Lt. Thomas Weldon Fowler Sr., class of 1943

Medal of Honor recipient

Born Oct. 31, 1921

Killed in action June 3, 1944

Thomas Weldon Fowler was born in October 1921 in Wichita Falls. He was the fourth of five sons who all grew up working on the family farms. Fowler graduated from Wichita High School in 1939. While at Texas A&M, Fowler studied animal husbandry and was in a cavalry unit, according to his Distinguished Alumni profile. He was in the first freshman class to live in the Corps Quadrangle dormitories, built in 1939.

Fowler graduated in February 1943, but was not commissioned because the academic calendar was accelerated to year-round for the duration of World War II. He was drafted into the Army and went to Armor Officer Candidate School at Fort Knox, Kentucky, for 13 weeks of basic training. He was commissioned as a second lieutenant in May 1943. Fowler married his high school sweetheart, Anne Oakes, the same month. Their son Thomas W. Fowler Jr. was born in February 1944.

Fowler went overseas to North Africa in October 1943. Fowler and three of his brothers would serve during WWII. The eldest, William, received an exemption to maintain the family farms.

Operation Shingle

Allied forces wanted to push German lines further inland to capture Rome from Axis control. Troops had tried to advance into Italy for months and Operation Shingle was the Allies' latest strategy. Allied forces landed on the stretch of western Italian beaches in several coastal towns on Jan. 22, 1944, 35 to 40 miles south of Rome.

In February 1944, Fowler was assigned as a replacement officer in the 191st Tank Battalion in the U.S. Fifth Army, and arrived with the unit on the Anzio beachhead the following month. The Allied troops fought against German resistance and counterattacks, and the German troops began to withdraw in May, allowing the Allied forces to push beyond the beachhead into Italy. They would eventually capture Rome in June.

The 191st Tank Battalion was working its way through minefields near Carano, Italy, in the Latina province, in May. Fowler was a liaison officer to a regiment in the 45th Infantry Division. On May 23, 1944, he met up with infantry platoons lacking leadership because the officers had been killed. An enemy minefield also kept the platoons from progressing.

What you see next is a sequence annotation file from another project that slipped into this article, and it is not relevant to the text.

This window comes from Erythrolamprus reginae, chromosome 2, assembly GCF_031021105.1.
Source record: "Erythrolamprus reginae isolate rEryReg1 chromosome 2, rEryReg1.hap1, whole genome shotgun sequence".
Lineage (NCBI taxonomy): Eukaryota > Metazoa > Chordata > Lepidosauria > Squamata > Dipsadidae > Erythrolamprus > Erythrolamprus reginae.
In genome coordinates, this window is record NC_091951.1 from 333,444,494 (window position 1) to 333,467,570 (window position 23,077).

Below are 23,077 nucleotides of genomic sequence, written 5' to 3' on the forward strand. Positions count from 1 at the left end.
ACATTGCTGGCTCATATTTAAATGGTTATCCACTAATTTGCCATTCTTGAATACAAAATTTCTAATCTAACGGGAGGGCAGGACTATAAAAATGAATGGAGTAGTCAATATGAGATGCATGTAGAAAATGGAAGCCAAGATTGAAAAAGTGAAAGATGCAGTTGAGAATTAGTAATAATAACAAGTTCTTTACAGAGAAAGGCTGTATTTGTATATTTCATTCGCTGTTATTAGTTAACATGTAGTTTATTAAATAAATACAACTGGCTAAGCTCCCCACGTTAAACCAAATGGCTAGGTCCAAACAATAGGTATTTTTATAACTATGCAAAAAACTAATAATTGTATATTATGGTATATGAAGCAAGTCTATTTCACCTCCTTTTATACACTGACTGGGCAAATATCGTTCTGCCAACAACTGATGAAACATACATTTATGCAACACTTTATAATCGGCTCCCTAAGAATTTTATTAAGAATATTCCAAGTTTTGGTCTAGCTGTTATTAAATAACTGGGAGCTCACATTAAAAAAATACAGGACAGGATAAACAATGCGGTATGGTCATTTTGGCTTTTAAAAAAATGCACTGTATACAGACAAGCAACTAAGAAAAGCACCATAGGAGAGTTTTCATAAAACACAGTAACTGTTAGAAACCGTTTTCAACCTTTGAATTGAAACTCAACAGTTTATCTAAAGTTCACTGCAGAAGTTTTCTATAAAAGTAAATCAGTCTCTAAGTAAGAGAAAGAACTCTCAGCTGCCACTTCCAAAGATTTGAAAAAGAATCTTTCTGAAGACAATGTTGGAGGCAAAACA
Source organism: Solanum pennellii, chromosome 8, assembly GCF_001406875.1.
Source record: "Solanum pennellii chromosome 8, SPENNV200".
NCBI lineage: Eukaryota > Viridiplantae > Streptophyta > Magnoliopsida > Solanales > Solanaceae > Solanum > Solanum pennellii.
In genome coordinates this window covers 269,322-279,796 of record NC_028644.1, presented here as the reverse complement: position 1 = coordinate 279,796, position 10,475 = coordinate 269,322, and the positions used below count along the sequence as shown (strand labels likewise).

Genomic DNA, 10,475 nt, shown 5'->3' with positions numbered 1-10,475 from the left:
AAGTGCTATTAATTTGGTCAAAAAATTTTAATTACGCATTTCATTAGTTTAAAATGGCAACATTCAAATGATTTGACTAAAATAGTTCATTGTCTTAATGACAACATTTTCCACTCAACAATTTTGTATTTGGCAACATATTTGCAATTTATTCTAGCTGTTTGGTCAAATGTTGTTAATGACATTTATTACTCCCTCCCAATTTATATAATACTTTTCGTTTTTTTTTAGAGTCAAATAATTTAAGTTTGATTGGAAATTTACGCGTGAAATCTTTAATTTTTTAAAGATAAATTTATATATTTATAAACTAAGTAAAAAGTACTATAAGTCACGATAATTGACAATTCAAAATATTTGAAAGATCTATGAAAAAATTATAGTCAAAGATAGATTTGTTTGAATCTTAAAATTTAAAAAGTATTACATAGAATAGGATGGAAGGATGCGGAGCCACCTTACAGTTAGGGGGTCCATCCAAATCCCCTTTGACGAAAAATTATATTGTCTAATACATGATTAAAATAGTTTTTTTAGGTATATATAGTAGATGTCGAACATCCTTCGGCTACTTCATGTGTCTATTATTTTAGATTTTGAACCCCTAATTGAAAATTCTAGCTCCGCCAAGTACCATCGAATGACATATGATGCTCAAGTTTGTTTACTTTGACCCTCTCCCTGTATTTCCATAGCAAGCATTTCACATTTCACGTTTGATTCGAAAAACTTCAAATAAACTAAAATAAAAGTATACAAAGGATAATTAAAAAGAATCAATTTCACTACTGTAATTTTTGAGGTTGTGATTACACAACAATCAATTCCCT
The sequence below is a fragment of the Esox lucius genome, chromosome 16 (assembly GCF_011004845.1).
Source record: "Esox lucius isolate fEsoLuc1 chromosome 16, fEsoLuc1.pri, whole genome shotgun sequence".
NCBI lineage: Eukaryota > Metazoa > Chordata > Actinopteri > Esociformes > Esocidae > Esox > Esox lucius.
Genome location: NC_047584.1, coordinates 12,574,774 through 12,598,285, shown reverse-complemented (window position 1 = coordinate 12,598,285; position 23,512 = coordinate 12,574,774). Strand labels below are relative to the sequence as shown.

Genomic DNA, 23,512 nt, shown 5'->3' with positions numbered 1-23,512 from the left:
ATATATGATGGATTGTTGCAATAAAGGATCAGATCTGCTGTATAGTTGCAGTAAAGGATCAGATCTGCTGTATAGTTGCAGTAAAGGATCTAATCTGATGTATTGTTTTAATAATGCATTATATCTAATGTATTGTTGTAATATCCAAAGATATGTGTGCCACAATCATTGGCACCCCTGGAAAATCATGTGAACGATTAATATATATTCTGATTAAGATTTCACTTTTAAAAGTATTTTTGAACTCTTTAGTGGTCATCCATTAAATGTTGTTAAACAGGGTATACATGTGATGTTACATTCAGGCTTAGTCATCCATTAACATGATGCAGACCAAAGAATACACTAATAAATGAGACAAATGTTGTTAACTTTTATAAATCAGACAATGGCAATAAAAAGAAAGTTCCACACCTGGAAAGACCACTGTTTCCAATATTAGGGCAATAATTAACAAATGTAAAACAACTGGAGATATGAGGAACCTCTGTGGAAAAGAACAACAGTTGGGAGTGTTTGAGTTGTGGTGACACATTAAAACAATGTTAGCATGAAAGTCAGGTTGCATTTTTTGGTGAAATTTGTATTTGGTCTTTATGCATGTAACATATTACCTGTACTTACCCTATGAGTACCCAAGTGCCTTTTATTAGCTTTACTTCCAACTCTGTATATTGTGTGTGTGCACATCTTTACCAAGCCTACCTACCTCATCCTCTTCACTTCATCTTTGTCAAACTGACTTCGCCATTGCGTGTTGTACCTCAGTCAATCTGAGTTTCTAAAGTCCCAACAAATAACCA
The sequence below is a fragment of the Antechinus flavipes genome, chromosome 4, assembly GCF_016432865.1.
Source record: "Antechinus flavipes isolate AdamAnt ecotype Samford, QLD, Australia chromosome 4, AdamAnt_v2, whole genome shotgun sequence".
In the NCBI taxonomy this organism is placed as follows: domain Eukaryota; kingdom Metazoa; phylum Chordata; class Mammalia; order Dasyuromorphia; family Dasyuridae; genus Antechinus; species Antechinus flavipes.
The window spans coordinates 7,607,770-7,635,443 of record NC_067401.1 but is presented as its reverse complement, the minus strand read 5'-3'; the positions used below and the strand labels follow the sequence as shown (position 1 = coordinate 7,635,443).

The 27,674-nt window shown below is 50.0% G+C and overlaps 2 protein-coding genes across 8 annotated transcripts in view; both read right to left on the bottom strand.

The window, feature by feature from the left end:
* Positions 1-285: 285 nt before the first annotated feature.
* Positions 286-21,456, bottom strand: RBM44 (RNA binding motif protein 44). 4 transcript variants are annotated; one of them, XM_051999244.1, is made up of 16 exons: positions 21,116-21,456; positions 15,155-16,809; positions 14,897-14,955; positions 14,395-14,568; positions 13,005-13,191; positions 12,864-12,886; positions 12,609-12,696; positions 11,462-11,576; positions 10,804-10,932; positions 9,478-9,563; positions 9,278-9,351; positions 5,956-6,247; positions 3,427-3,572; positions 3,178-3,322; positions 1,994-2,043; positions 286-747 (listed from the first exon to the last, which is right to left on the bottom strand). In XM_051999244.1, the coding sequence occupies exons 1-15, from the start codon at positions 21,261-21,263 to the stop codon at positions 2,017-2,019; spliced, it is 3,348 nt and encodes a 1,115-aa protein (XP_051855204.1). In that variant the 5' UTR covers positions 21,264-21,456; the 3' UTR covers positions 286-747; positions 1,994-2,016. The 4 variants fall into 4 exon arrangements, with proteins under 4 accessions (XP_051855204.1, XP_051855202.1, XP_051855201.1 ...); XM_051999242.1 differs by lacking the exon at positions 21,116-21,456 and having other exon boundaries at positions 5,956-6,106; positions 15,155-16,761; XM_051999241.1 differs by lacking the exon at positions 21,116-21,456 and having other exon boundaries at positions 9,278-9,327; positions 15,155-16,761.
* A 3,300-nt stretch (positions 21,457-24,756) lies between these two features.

Fowler, a tank officer, took command of the platoons, reorganized them and then personally made his way through the minefield, according to his Medal of Honor citation. "He cleared a path as he went by, lifting antipersonnel mines out of the ground with his hands," according to Texas Aggies Medal of Honor by James R. Woodall. Fowler cleared a 75-yard path, then returned for the platoons and led them through, one squad at a time. He then led the supporting tanks through the minefield to positions where they could better support the infantry.

He scouted ahead another 300 yards with the infantry behind him and found several enemy soldiers hiding in foxholes. Fowler was able to take the soldiers by surprise and take them prisoner. The joint infantry and tank advance continued, and met mortar and small arms fire, according to the medal citation. Enemy tanks fired their cannons, setting one of the Allied tanks on fire.

"With utter disregard for his own life, with shells bursting near him, he ran directly into the enemy tank fire to reach the burning vehicle … saving the lives of the wounded tank crew," according to the medal citation. Fowler later provided first-aid care to nine wounded infantrymen while still under enemy fire.

Fowler was awarded the Medal of Honor for his "courage, his ability to estimate the situation and to recognize his full responsibility as an officer in the Army of the United States, exemplify the high traditions of the military service," according to the citation.

Ten days later, on June 3, Fowler was commanding a tank platoon supporting the 168th Infantry Regiment, 34th Division. While the rest of the platoon was positioned and obscured from sight on one side of a hill, Germans with tanks and guns were positioned on the other. Fowler boarded a tank to scout ahead. The tank was hit with an explosive, but it was not disabled. The driver began returning the tank to the platoon. When the tank reached the hill's crest, Fowler opened the turret hatch and stuck his head out, according to Texas Aggie Medals of Honor. He was immediately shot by a sniper and died.

Fowler's award was presented to his wife Anne and his son at Fort Sill, Okla., on Nov. 11, 1944.

Honoring an Aggie

Fowler's body was buried at an American military cemetery in Nettuno, Italy, east of Anzio. His remains were exhumed after the war in 1948, and shipped to the United States in late June on the USAT Carroll Victory, according to Texas Aggies Medals of Honor. Fowler's remains were transported by train from New York to his hometown Wichita Falls, and arrived July 26. The next day he was buried with military honors in the Crestview Memorial Park.

Wichita Falls honored the hometown hero by naming its American Legion Post 169 for him. In 1962, an elementary school in Wichita Falls was named in his honor.

A dorm on the north side of the Texas A&M campus was built in 1964 and named in Fowler's honor. Today, the coed dorm houses approximately 250 students. It is adjoined to Hughes Hall in the Fowler-Hughes-Keathley complex. All three are named for Medal of Honor recipients: Fowler, Lloyd Hughes and George Keathley.

In November 2009, Fowler's Medal of Honor and other military awards were put on display at the Sam Houston Sanders Corps of Cadets Center. There is also a bronze plaque of his military portrait. An artist's rendering of his military portrait is accompanied with his citation. A reproduction of an Army Medal of Honor is part of the Hall of Honor exhibit at the Memorial Student Center.

-- Compiled by Claire Heathman

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